Sandra Dee also passed away last week at the age of 62. Born Alexandria Zuck on April 23, 1942 in Bayonne, New Jersey, she was a successful model by the age of 12. She started doing television commercials and was signed at age 14 to do her first film. In 1959 she gained stardom when she appeared as "Gidget." That same year 16 year old Dee met 24 year old Bobby Darin. They were married the next year. They had one child, a son, Dodd. She and Darin made three films together in the early 60s. However, various problems caused them to divorce in 1967. In 1965, Dee was the last remaining major star to still be under exclusive studio contract. She did a few television films in the 70s but then retired for good. She gained new notoriety when the Broadway show, and later film, "Grease" introduced her to a new generation with the song, "Look At Me, I'm Sandra Dee."
Daniel O'Herlihy, the Irish actor with the distinct voice, passed away this week at the age of 85. A star on stage in his native Ireland, he was nominated for a Best Actor Academy Award for his role in "The Adventures of Robinson Crusoe." He later went on to star in such films as "Fail Safe" and "RoboCop."
Samuel W. Alderson, an inventor who developed crash test dummies used to make cars, parachutes and other devices safer, died February 11 at the age of 90 in an automobile accident. Ironically, he ran his car into a brick wall and, because he wasn't wearing his seat belt, was hurled through the windshield into a brick wall.

With the Oscars coming up this Sunday, the Writer's Guild of America gave their annual awards out earlier this week. Winner of the Best Original Screenplay Award was "Eternal Sunshine of the Spotless Mind," while "Sideways" took the Adapted Screenplay prize.

There is a great deal of hoopla being made about one of the films nominated for Best Picture. I want to really share my thoughts on this, but I'm afraid if I do I'll spoil a major plot twist. So I'll wait until after the Oscars to vent my rage!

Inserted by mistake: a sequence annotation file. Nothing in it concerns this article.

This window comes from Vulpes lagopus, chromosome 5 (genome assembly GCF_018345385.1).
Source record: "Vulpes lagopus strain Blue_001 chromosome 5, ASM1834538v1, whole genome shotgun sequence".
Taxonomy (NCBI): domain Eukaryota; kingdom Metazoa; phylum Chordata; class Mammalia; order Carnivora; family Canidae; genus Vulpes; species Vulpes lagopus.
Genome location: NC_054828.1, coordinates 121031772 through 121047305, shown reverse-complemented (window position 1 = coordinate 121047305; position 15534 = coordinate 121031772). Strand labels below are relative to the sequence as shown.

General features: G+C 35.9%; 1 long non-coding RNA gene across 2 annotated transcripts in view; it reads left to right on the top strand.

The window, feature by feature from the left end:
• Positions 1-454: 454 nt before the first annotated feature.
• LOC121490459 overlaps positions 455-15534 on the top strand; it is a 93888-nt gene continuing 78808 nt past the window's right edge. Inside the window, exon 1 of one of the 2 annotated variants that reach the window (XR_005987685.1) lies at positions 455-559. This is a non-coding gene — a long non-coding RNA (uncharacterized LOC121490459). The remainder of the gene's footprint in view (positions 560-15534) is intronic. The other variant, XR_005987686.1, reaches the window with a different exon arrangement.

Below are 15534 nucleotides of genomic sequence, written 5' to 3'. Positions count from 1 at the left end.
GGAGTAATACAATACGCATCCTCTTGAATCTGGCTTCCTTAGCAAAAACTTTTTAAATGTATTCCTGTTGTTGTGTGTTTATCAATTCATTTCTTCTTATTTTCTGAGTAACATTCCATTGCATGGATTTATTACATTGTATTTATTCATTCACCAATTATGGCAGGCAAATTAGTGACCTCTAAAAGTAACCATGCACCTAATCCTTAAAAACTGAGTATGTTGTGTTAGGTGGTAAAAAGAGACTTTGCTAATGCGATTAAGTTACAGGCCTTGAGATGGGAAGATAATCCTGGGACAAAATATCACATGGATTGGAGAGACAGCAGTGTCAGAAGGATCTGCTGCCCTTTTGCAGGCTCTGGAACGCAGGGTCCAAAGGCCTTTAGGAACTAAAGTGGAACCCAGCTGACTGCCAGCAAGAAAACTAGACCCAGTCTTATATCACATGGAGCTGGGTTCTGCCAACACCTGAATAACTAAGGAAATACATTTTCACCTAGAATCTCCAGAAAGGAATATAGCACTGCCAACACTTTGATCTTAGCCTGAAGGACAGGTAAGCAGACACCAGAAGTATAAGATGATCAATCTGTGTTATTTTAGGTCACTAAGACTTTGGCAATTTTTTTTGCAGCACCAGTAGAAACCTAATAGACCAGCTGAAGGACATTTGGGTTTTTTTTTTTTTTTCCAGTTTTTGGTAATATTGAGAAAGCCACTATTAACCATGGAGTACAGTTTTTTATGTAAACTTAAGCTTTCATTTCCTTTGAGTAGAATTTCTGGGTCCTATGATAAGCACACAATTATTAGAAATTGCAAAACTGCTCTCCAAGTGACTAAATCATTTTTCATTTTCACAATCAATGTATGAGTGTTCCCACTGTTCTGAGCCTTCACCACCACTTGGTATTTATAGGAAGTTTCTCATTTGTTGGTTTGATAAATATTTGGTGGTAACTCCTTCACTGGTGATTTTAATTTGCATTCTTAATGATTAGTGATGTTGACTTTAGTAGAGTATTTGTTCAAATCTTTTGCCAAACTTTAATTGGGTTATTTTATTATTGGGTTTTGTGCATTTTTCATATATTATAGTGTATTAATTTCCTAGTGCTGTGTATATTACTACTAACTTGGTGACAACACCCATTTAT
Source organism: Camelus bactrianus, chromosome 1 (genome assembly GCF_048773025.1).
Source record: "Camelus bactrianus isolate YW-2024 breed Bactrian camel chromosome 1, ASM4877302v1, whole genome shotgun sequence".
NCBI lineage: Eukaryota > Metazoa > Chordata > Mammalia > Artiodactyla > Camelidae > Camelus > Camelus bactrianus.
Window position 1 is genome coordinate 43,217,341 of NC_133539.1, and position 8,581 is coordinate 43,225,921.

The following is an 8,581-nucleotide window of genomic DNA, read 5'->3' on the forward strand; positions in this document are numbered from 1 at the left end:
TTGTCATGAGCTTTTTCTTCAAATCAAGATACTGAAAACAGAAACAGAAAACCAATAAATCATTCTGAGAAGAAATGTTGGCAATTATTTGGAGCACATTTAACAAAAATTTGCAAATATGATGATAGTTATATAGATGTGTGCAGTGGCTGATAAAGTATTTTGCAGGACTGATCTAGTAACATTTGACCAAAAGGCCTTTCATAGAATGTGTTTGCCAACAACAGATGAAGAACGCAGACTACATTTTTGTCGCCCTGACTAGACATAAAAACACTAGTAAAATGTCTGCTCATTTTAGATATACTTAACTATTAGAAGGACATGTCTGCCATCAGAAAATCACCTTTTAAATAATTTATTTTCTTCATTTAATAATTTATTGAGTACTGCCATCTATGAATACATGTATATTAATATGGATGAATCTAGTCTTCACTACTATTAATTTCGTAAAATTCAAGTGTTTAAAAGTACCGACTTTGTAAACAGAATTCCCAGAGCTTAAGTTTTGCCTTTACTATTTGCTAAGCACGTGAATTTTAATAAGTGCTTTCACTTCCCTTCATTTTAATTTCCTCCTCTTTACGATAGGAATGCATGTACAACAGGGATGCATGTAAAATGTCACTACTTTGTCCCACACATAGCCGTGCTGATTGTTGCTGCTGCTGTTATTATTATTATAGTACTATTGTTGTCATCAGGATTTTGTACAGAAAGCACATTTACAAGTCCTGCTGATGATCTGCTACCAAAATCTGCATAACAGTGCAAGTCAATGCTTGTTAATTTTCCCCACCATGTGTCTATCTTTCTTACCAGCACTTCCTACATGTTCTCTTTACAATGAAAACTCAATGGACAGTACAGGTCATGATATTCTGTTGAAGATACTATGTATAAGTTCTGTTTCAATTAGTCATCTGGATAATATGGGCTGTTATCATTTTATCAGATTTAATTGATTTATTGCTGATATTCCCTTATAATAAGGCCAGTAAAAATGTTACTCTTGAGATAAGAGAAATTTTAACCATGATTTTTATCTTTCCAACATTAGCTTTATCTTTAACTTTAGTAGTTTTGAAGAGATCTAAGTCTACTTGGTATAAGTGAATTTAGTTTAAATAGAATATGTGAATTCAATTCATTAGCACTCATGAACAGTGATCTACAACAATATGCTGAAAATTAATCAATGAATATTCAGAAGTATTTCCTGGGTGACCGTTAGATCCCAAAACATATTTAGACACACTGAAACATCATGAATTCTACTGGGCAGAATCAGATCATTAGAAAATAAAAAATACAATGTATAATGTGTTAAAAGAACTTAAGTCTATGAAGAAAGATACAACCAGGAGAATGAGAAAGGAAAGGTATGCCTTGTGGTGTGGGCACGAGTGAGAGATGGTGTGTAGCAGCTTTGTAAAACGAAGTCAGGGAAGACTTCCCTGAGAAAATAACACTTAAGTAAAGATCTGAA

Left to right: Roy Scheider, Peter Benchley, Carl Gottlieb
With a cast and director in place, all that was needed was a completed script. Book author Benchley submitted a draft but, like most screenplays submitted by novelists, it was too "literal" in it's story. In Hollywood, "literal" means BORING. Enter Carl Gottlieb. A member of the famed San Francisco comedy troupe "The Committee," Gottlieb had won a writing Emmy Award for his work on the Smothers Brothers television show. Gottlieb was also an actor, having appeared on various television shows as well as the film "M*A*S*H." Originally hired to play Ben Meadows, the editor of the Amity Gazette, on April 22 1974 he officially became the "script doctor," often working up scenes with Spielberg and writing them overnight for the next day. Though he and Benchley shared screenplay credit on the film, he never collaborated with him. "I never sat in the same room with Peter Benchley," he told an interviewer once. The pace that Spielberg set was grueling. On more then one occasion a member of the crew would ask him, "You guys are making this up as you go along, aren't you?" As a final piece of irony, Gottlieb noticed that as he tightened up the script his character, who was a major player in the novel, kept having less and less to do. Fans of "Jaws" trivia know that, as originally shot, Meadows accompanied Brody and Hooper out to sea when they discovered Ben Gardner's mangled boat. To make it more suspenseful, Spielberg re-set the scene to a nighttime setting and re-shot it later with just the two main characters.

Well, all for now. Have a great week. Enjoy the Oscars. Don't forget to send in your picks. See ya!

"Mike's Rant" is ©2005 by Michael A. Smith. Webpage design and all graphics herein are creations of Nolan B. Canova. All contents of Nolan's Pop Culture Review are ©2005 by Nolan B. Canova.